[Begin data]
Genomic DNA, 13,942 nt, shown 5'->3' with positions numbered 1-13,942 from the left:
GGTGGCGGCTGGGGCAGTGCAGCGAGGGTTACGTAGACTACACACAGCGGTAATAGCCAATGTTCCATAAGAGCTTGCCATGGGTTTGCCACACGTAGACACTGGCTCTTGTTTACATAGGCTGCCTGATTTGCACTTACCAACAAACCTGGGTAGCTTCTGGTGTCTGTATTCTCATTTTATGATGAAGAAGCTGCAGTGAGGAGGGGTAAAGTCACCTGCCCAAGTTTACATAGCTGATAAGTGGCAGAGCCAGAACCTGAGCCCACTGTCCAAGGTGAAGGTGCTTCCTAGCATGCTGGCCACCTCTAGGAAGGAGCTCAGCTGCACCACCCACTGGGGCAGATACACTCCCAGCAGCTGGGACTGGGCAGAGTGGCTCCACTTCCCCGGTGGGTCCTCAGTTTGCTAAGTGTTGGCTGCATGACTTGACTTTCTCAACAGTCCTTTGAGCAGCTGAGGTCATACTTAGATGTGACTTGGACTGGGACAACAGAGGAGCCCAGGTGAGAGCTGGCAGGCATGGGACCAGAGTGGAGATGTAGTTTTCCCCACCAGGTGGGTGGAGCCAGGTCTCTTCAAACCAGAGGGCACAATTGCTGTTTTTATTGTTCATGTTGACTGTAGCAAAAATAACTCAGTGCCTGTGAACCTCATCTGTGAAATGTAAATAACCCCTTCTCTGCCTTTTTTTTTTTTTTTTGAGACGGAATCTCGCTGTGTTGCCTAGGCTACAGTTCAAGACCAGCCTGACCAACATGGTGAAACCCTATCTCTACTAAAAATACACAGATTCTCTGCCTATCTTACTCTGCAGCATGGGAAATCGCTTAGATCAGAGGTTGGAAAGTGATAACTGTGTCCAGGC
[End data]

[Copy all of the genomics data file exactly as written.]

Genomic DNA, 13,942 nt, shown 5'->3' with positions numbered 1-13,942 from the left:
GGTGGCGGCTGGGGCAGTGCAGCGAGGGTTACGTAGACTACACACAGCGGTAATAGCCAATGTTCCATAAGAGCTTGCCATGGGTTTGCCACACGTAGACACTGGCTCTTGTTTACATAGGCTGCCTGATTTGCACTTACCAACAAACCTGGGTAGCTTCTGGTGTCTGTATTCTCATTTTATGATGAAGAAGCTGCAGTGAGGAGGGGTAAAGTCACCTGCCCAAGTTTACATAGCTGATAAGTGGCAGAGCCAGAACCTGAGCCCACTGTCCAAGGTGAAGGTGCTTCCTAGCATGCTGGCCACCTCTAGGAAGGAGCTCAGCTGCACCACCCACTGGGGCAGATACACTCCCAGCAGCTGGGACTGGGCAGAGTGGCTCCACTTCCCCGGTGGGTCCTCAGTTTGCTAAGTGTTGGCTGCATGACTTGACTTTCTCAACAGTCCTTTGAGCAGCTGAGGTCATACTTAGATGTGACTTGGACTGGGACAACAGAGGAGCCCAGGTGAGAGCTGGCAGGCATGGGACCAGAGTGGAGATGTAGTTTTCCCCACCAGGTGGGTGGAGCCAGGTCTCTTCAAACCAGAGGGCACAATTGCTGTTTTTATTGTTCATGTTGACTGTAGCAAAAATAACTCAGTGCCTGTGAACCTCATCTGTGAAATGTAAATAACCCCTTCTCTGCCTTTTTTTTTTTTTTTTGAGACGGAATCTCGCTGTGTTGCCTAGGCTACAGTTCAAGACCAGCCTGACCAACATGGTGAAACCCTATCTCTACTAAAAATACACAGATTCTCTGCCTATCTTACTCTGCAGCATGGGAAATCGCTTAGATCAGAGGTTGGAAAGTGATAACTGTGTCCAGGC